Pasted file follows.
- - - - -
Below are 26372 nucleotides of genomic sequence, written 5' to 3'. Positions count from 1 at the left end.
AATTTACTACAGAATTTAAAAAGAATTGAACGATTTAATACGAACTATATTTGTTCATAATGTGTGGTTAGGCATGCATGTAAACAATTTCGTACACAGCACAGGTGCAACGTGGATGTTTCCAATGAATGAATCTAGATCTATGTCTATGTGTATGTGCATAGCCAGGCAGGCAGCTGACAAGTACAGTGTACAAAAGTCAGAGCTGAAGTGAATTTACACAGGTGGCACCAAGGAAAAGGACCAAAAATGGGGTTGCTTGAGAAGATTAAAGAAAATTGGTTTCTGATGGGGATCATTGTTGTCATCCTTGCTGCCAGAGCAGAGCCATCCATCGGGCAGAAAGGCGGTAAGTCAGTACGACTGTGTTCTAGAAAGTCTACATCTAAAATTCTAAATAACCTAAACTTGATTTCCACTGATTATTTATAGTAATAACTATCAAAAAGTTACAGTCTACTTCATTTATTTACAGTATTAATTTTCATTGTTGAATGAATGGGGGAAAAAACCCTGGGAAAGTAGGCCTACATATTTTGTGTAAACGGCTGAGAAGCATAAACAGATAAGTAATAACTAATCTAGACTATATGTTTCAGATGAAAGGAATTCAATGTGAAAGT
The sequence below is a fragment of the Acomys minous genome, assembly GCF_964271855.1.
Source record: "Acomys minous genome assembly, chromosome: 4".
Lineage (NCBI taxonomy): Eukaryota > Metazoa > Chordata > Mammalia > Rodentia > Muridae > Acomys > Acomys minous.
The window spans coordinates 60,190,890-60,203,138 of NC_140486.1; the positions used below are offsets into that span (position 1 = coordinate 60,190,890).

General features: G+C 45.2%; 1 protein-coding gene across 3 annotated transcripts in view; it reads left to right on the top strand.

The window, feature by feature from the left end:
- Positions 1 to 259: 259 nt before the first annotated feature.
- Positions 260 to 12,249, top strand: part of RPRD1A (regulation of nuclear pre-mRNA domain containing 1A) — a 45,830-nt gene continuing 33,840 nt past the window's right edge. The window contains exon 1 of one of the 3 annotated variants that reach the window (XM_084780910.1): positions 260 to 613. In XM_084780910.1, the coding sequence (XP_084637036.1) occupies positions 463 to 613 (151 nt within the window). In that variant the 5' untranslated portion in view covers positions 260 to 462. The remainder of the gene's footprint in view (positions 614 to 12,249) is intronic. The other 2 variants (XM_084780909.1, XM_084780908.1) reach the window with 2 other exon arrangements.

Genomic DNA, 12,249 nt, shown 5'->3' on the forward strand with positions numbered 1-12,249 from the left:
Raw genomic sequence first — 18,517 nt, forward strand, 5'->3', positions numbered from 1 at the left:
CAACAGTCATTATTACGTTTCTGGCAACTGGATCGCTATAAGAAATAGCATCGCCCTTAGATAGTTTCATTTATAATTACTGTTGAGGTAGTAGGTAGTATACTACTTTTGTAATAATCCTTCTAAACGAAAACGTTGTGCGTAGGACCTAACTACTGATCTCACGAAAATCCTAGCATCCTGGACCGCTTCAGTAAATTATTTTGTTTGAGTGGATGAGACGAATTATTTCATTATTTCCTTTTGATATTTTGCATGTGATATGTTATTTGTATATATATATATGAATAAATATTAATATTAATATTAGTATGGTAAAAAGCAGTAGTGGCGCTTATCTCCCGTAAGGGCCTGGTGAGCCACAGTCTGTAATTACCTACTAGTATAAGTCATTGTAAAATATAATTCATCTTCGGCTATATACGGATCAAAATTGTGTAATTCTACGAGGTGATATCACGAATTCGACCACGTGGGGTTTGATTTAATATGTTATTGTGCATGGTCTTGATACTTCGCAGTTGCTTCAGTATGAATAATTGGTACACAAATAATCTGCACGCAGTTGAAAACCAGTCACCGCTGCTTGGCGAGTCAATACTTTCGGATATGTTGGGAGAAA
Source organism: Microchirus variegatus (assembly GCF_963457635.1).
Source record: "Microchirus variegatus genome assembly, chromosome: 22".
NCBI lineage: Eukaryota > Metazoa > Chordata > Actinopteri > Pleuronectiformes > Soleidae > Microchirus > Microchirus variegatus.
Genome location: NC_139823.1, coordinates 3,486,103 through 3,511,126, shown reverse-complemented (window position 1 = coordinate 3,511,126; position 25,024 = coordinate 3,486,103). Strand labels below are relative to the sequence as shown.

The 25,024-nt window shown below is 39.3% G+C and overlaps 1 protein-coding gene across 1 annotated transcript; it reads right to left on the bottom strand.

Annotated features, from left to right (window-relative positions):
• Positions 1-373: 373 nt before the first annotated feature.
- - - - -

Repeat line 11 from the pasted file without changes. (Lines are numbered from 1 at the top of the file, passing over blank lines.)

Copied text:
Genomic DNA, 12,249 nt, shown 5'->3' on the forward strand with positions numbered 1-12,249 from the left: